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Turning trash to cash: The Norway model

    — © Guardian Newspapers Limited
    2013
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The market in importing waste to burn in Norwegian incinerators is growing

The way forward?photo: AFP
The way forward?photo: AFP

For a country blessed with bountiful oil supplies, it may appear incongruous. But Norway is importing as much rubbish as it can get its hands on, in an effort to generate more energy by burning waste in vast incinerators.

The UK paid to send 45,000 tonnes of household waste from Bristol and Leeds to Norway between October 2012 and April this year. “Waste has become a commodity,” says Pal Spillum, head of waste recovery at the Climate and Pollution Agency in Norway. “There is a big European market for this, so much so that the Norwegians are accepting rubbish from other countries to feed the incinerator.” Norway is not alone. Germany ranks top in terms of importing rubbish, ahead of Sweden, Belgium and the Netherlands. But it’s Norway that boasts the largest share of waste to energy in district heat production.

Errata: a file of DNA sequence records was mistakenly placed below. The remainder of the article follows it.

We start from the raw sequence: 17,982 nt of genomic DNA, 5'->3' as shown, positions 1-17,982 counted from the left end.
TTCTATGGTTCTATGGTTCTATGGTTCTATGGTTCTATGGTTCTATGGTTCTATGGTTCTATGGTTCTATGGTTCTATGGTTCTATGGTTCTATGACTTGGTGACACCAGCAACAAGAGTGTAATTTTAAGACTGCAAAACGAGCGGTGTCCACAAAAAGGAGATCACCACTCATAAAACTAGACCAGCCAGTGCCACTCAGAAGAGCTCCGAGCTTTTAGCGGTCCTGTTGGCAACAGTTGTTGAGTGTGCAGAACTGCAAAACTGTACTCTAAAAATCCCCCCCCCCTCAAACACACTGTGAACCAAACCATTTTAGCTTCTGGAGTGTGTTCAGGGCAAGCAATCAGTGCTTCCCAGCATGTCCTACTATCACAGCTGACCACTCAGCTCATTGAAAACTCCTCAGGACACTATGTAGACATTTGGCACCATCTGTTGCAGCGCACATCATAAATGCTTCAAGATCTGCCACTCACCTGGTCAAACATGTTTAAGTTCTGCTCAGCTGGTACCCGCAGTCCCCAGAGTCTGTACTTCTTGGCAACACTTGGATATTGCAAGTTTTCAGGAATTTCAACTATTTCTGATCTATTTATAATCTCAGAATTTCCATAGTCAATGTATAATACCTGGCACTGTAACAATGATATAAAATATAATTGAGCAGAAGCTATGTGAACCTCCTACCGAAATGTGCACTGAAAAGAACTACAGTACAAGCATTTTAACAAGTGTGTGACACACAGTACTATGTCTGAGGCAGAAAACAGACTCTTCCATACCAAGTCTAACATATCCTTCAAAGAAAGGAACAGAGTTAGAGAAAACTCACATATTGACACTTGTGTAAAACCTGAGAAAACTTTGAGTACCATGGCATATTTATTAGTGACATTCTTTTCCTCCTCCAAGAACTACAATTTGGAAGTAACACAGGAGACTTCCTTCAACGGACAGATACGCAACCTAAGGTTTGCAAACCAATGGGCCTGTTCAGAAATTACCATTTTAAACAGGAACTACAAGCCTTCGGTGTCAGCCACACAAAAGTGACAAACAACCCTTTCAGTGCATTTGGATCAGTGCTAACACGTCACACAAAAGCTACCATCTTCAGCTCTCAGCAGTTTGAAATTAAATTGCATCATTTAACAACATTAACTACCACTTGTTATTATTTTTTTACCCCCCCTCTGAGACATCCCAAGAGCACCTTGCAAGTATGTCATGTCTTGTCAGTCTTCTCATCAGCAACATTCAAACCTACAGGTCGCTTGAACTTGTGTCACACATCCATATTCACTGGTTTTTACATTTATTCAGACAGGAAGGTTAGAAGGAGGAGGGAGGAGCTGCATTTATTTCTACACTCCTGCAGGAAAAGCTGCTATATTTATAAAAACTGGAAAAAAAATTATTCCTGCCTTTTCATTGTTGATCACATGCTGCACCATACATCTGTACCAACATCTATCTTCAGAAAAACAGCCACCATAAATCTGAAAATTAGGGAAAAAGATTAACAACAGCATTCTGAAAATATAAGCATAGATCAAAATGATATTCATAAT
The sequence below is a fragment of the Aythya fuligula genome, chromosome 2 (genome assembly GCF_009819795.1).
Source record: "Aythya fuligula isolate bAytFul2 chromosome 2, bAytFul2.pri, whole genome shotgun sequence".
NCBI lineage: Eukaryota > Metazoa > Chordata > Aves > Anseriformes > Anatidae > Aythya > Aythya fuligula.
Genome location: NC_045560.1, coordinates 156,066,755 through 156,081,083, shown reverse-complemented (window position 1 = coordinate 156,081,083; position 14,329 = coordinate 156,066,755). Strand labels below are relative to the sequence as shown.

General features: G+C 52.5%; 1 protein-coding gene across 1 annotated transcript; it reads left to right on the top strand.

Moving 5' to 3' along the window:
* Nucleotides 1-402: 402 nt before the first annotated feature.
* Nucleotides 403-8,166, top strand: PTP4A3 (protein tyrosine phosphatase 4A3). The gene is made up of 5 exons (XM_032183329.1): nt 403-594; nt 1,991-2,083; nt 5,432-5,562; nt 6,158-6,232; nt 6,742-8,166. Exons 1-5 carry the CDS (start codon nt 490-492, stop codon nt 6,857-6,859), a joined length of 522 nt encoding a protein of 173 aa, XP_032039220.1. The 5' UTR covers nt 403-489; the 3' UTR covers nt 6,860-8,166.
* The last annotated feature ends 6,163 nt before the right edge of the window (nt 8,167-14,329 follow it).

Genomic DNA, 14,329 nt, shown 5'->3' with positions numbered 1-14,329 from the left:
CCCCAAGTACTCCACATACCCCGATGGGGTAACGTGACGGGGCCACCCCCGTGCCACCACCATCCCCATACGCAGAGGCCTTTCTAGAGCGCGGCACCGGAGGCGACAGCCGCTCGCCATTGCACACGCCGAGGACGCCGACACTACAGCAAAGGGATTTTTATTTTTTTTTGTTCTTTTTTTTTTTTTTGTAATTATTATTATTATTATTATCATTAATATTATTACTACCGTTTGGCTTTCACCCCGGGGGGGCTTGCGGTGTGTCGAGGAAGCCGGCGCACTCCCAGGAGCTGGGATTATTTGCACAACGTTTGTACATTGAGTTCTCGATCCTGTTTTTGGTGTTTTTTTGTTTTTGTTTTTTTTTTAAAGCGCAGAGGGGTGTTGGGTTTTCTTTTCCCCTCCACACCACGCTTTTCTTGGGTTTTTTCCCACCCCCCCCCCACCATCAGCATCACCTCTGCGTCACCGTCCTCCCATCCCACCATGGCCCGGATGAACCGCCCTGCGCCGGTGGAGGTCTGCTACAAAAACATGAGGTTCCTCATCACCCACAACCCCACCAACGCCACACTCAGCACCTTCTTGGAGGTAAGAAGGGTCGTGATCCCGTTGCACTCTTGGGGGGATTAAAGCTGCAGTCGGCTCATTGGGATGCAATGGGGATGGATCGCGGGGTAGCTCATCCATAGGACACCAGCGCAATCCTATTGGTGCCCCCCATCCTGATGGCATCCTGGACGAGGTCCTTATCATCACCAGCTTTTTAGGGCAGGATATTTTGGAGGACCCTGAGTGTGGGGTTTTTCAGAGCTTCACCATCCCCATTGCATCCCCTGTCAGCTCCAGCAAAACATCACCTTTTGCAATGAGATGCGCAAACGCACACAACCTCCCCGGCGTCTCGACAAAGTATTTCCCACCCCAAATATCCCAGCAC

Oslo’s waste incinerator was built with extra capacity to cater for future growth. ““Europe as a whole currently dumps 150m tonnes of waste in landfills every year, so there is clearly great potential in using waste for energy,” says Christoffer Back Vestli of the Oslo municipality.

There are worries that burning rubbish may discourage recycling. Julian Kirby, of Friends of the Earth, says: “Waste for energy isn’t as green as it’s made out to be. We estimate that 80% of what’s in the average waste stream is easily recyclable.” But most residents seem comfortable with the idea of burning waste to create fuel, with 71% of the population supporting the renewable energy source. Oistein Thomassen, a photographer from the city, says: “We produce insane amounts of waste every day, so why not use waste as fuel for heat?”— © Guardian Newspapers Limited, 2013

Norwegians are meticulous about their waste and divide household rubbish into three bags — blue for plastic to be recycled, green for food waste to make biogas and white for everything else that goes to the waste plant. But many are concerned that the rubbish being imported from the UK and Ireland may not be so carefully sorted.


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